Movie News & Reviews

'The Rover' is on a road to nowhere: 1 star

Guy Pearce (left) makes “The Rover” watchable, with little help from Robert Pattinson.
Guy Pearce (left) makes “The Rover” watchable, with little help from Robert Pattinson. A24 FILMS

Deep into “The Rover,” dim-witted thief Rey (Robert Pattinson) delivers a rambling story about his childhood to icy loner Eric (Guy Pearce).

“Why are you telling me that?” Eric wonders.

“Not everything has to be about something,” Rey replies.

But movies do.

The violent, nihilistic and tedious revenge drama emerges as this year’s standard for meaningless. The tagline on the Australian film’s poster reads, “Fear the man with nothing left to lose,” but it should declare: “Not about something.”

In a near-future Outback “ten years after the collapse,” we meet shaggy drifter Eric as he throws back a drink in a roadside shack. Suddenly, three men burst onto the scene, rolling their truck while fleeing a bloody robbery. With their vehicle beached, they steal Eric’s car and head down the desolate highway.

This does not sit well with Eric, who begins a brutal odyssey to recover his car for reasons that don’t become clear until the final scene. Along the way he picks up the wounded Rey, the simpleton brother of the primary thug (Scoot McNairy of “Argo”), who got left for dead during the heist. Eric needs Rey to track down the car. Rey just likes having someone to talk with.

“The Rover” elicits comparisons to “Mad Max,” the stylish Aussie highway thriller that introduced the world to Mel Gibson. But that film (and especially its superior sequel “The Road Warrior”) understood the need for ground rules. Sure, the old society has collapsed. But what has replaced it?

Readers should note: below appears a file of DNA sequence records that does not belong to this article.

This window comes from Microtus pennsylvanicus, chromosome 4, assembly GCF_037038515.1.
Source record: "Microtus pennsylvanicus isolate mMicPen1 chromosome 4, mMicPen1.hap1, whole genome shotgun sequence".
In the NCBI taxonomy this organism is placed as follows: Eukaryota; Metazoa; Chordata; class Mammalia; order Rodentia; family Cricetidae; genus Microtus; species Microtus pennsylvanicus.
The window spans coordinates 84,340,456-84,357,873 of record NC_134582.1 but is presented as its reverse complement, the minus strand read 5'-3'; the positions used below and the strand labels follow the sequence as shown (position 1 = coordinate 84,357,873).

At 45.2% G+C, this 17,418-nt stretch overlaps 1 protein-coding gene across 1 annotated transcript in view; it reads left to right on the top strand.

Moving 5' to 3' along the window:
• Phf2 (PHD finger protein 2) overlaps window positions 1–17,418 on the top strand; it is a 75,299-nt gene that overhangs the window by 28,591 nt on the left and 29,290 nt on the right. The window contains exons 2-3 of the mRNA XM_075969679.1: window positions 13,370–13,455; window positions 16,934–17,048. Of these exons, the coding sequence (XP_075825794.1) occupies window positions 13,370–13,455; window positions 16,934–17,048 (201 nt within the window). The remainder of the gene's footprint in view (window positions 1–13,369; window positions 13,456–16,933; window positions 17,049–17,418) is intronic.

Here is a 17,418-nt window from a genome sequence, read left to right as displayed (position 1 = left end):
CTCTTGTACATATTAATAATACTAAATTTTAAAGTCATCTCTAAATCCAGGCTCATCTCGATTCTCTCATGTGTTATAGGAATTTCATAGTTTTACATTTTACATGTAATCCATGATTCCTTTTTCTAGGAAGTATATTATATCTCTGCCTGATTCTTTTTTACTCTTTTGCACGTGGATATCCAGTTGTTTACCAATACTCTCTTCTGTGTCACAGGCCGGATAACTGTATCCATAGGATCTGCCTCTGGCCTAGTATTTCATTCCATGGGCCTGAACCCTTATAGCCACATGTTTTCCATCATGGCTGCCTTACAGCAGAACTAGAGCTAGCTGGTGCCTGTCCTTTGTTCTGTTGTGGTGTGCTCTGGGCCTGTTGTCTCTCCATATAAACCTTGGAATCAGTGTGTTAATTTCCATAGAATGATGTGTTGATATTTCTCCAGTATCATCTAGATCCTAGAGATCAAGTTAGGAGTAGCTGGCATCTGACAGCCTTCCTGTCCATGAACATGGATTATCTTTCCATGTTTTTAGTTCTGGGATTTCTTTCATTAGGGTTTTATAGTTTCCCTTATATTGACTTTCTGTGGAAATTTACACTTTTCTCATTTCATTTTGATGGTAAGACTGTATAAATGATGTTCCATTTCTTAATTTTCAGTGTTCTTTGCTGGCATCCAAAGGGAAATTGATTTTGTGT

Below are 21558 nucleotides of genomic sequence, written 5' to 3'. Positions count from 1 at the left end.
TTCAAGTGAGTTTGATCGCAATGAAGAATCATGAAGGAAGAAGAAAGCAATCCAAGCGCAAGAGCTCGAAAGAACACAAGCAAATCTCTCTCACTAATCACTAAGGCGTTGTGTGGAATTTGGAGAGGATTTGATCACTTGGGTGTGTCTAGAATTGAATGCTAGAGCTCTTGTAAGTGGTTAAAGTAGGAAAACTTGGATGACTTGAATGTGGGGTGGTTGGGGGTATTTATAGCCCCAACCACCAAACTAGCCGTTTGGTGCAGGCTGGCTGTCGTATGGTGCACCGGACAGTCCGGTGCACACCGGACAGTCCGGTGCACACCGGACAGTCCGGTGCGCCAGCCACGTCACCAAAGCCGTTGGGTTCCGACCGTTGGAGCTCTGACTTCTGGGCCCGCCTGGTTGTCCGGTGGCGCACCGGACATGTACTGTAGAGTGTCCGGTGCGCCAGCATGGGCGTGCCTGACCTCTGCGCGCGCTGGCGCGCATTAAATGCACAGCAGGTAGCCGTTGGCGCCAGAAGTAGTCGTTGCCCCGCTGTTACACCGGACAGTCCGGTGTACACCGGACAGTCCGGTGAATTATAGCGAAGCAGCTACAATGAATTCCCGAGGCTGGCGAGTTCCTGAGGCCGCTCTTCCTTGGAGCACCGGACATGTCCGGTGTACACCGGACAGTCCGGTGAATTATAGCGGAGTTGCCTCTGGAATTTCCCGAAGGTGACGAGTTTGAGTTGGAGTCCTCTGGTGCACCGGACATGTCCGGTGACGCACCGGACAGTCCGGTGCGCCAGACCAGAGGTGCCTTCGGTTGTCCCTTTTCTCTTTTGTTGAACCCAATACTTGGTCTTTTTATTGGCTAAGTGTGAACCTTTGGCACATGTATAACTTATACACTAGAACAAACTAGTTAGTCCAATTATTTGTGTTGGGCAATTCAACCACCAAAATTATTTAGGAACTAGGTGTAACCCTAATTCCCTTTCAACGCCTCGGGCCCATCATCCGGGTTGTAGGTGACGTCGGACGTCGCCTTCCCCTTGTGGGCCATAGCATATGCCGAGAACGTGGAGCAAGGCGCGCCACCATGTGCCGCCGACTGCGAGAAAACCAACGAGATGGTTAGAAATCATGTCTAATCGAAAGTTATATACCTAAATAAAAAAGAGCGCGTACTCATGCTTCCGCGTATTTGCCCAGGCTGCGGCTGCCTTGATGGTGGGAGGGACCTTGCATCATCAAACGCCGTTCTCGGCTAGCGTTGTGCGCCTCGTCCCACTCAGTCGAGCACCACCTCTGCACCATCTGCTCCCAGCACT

Director David Michôd (following up his Oscar-nominated “Animal Kingdom”) never firmly decides. The first half of the movie illustrates the total lawlessness of the region — then military police suddenly show up to arrest people. There seems to be no economic structure beyond rudimentary trade and barter, yet people still covet paper money. (American dollars, specifically.) Michôd appears to confuse apocalyptic with backwoods.

The only thing that makes this dystopian downer watchable is Pearce (late of “Iron Man 3”), who oozes confidence despite the one-note role. When a lead character is this poorly written, it sure helps to have a first-class actor to lean on.

Team Pattinson doesn’t fare as well, even though he seems to be trying so hard. The shaved head helps divorce him a bit from the pretty-boy “Twilight” persona. Not sure why the filmmakers decide to make him an American Southerner, and the Brit certainly wrestles with the accent. The result is a twitchy character who looks like Eminem and talks like a cross between Heath Ledger in “Brokeback Mountain” and Billy Bob Thornton in “Sling Blade.”

Michôd (who wrote the screenplay based on an idea he conceived with actor Joel Edgerton) also saddles his cast with almost nothing interesting to say. Most conversations consist of a question, like “Who are you?” that is answered with another unrelated question — “What’s in there?”

Quirkiest of all is the soundtrack by Antony Partos. His atonal clangs and whirring are both interesting and distracting. When it works, it evokes the primal flourishes of Jerry Goldsmith’s score for the original “Planet of the Apes.” Often, it’s the only thing happening on-screen to denote the passage of time, so static is the film’s staging.


1 star

Rated R | Time 1:42